Fuji Neopan (3 of 3)

At the pow wow:

Monacan Nation pow wow

Monacan Nation pow wow

This Indian Mission schoolhouse (where my grandfather went to school) and Episcopal Church on Bear Mountain:

Indian Mission Schoolhouse

Indian Mission Schoolhouse & Episcopal Church

Fuji Neopan (2 of 3)

Old City Cemetery in Lynchburg, VA:

Old City Cemetery

Confederate section

Appomattox Court House, VA:

Appomattox Court House

South River Friends Meetinghouse* Cemetery in Lynchburg, VA:

South River Meeting House

South River Meeting House

*Lynchburg was founded by John Lynch, a Quaker.

Fuji Neopan (1 of 3)

I shot a lot of black and white towards the end of my “shooting season”–I don’t like to shoot during summer, I’m not a native southerner and I simply can’t withstand the heat and humidity. I had 3 rolls of Neopan (all shot in the Wide & Slim) that I sent to Dwayne’s  at once; I’m ready to move on from Neopan but the rolls I have are all expired and I want to finish them first. I have Tri-X, Ilford, and Lomography Earl Gray in the fridge and I’m eager to make some comparisons.

Harlem Plantation in Plaquemines Parish:

Harlem Plantation

Harlem Plantation

Harlem Plantation

Holy Rosary Cemetery in St. Charles Parish (look for the chemical plants in the background):

Holy Rosary Cemetery

Holy Rosary Cemetery

A fragment of the de la Ronde Ruins in St. Bernard Parish:

de la Ronde Ruins

A cane field… somewhere. I think it was Iberville Parish:

Cane field

In other photography news, I’ll have a new camera whenever I’m ready to go back out. A pen friend of mine said he wanted to send me his wife’s old camera and I said sure, I’ll give it a good home. It turned out to be a Minox 35, arguably the smallest full-frame 35mm camera ever made. It’s an EL, the very first model; production started on that model the year before I was born. I just have to find a replacement battery for it, it takes a 5.6v and those fractional volts can be hard to find.

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Midori Traveler’s Notebook (Part 2)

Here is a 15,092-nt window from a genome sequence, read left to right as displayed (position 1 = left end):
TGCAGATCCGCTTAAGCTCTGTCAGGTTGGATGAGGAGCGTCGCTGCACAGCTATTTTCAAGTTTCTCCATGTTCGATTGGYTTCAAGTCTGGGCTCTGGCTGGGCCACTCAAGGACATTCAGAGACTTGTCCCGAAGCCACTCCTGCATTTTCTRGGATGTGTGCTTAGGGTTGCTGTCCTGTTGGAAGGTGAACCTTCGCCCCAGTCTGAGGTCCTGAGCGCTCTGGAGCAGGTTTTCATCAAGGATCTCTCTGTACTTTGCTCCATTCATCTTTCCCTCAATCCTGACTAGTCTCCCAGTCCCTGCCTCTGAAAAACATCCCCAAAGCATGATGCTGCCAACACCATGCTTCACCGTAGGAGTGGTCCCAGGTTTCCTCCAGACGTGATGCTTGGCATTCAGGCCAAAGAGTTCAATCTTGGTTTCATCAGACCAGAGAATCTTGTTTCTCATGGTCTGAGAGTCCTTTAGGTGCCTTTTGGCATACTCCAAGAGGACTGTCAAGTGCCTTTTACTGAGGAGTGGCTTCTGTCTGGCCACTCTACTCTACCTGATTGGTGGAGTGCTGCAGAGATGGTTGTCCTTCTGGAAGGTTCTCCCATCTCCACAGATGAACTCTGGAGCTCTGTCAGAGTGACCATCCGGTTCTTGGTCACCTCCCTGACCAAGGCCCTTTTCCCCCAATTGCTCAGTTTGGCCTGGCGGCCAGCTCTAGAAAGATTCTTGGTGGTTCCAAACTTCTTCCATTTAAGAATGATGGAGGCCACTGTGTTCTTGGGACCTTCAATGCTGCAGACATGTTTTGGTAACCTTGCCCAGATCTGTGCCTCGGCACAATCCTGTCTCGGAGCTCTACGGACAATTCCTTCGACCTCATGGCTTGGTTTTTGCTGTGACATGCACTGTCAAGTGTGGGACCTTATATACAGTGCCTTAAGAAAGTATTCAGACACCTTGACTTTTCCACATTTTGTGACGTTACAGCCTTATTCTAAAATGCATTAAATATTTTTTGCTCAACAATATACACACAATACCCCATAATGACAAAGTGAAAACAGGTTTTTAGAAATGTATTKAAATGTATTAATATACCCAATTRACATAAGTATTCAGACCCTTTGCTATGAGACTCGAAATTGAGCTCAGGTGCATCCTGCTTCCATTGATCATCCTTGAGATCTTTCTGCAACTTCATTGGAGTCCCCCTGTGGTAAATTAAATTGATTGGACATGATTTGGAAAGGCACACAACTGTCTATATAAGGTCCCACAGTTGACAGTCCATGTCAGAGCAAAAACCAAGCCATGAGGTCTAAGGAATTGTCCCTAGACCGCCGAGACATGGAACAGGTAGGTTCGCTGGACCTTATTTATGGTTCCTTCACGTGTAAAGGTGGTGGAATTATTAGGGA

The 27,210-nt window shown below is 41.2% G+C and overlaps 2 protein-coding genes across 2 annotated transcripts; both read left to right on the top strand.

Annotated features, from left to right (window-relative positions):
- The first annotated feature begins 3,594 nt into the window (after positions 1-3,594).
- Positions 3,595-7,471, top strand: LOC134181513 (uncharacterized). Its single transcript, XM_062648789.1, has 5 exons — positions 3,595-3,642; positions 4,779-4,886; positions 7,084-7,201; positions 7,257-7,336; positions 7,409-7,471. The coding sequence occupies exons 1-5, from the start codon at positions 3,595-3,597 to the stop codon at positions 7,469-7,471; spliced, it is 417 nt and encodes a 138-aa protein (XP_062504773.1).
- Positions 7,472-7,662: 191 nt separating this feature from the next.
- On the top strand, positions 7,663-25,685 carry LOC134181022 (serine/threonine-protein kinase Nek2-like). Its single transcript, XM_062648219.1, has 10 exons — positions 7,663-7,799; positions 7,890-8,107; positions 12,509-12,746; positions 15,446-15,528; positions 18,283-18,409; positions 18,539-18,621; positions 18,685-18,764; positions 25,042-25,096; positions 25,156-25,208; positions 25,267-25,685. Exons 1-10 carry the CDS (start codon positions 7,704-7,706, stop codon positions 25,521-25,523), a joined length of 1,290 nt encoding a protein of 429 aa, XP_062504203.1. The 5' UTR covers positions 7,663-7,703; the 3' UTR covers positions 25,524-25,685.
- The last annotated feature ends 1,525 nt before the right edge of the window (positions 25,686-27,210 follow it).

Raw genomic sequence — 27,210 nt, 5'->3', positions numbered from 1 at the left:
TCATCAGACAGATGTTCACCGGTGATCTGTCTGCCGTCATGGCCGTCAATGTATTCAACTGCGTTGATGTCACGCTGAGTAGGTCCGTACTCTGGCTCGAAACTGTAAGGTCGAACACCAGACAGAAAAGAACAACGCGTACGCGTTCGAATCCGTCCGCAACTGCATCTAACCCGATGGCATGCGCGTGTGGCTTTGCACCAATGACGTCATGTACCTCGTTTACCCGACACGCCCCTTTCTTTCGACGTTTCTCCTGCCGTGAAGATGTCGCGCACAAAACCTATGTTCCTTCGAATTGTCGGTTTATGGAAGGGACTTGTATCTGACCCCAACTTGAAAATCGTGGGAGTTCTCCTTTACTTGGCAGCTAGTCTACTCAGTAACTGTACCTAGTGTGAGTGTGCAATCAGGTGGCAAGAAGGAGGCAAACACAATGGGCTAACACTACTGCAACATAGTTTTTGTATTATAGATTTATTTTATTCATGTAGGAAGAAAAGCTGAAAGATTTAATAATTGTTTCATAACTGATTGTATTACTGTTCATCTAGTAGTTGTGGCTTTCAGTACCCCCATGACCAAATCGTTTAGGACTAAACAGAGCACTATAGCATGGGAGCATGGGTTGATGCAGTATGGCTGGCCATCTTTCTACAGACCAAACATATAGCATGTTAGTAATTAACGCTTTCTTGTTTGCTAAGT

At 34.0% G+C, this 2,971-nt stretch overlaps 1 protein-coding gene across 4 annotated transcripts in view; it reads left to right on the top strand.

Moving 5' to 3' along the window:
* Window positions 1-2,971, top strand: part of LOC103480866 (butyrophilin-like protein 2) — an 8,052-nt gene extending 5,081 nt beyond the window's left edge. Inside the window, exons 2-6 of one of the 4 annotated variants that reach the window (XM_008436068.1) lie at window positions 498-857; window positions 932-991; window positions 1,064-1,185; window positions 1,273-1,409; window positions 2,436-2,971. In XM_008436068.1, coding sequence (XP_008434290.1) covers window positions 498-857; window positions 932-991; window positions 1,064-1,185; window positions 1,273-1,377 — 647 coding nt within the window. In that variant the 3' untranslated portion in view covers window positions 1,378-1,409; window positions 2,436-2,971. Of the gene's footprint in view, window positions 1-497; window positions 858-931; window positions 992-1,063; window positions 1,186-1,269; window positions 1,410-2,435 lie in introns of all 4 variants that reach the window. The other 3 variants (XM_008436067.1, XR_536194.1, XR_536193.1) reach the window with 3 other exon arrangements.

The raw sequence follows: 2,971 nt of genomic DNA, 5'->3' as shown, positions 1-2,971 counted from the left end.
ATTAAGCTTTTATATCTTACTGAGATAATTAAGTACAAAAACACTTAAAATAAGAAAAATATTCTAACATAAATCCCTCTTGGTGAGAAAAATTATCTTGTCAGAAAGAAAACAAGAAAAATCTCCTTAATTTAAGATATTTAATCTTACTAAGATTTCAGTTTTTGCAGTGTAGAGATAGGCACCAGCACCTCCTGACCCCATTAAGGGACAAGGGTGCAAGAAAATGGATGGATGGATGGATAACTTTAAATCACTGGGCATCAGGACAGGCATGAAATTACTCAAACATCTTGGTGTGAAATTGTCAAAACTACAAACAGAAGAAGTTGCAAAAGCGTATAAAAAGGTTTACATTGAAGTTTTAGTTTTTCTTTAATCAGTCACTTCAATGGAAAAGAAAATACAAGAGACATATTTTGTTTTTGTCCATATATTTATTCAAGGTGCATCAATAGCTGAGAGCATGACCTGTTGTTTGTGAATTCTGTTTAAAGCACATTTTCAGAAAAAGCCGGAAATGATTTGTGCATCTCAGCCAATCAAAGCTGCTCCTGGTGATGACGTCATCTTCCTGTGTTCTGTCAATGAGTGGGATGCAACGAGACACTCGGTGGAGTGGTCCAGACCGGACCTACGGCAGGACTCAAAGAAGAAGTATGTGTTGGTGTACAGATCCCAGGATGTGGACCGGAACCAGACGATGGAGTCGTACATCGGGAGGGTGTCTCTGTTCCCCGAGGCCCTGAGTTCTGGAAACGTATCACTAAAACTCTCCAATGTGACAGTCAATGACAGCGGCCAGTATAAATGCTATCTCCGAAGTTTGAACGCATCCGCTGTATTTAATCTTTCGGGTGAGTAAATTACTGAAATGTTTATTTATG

So a while back I wrote about this planner/journal system and how my introduction to it was a cheap knock-off from Michael’s. Yeah, I went a little bonkers with that. A couple of weeks later I decided to upgrade a bit to a fabric cover that I bought on Etsy, then I discovered that a lot of people make covers in Fields Notes size (I am already a committed Field Notes junkie), then I started adding charms and folders and bookmarks and more inserts… long story short, I am now the owner of 5 TNs total: one standard size, one passport, and three FN-size. I use them all, although of course I don’t carry them all around with me. I’d have to be She-Hulk to manage that.

Last week I saw a post in a Facebook group for buying/selling TN gear where someone was selling a TN brand Airport Edition, the cover that is only sold at the Traveler’s Factory stores in Japanese airports (as far as I know, just Narita and Tokyo). Apparently I thought WELP I GUESS I HAVEN’T BLOWN ENOUGH MONEY ON THIS HOBBY YET, because I wound up buying it, although I did get her to knock $20 off her asking price and include the shipping. BEHOLD:


The charm is a hamsa, that I added myself.


It came with this insert. The other is my lightweight paper insert; I’ve taken to covering the boring covers with craft paper.


More covered inserts.


I found these vintage camera magnet bookmarks at Barnes and Noble and of course as soon as I did there was a 100% chance they were coming home with me.


I use the weekly planner to keep notes about photo shoots: what/where/when, weather/light conditions, films/cameras used, etc.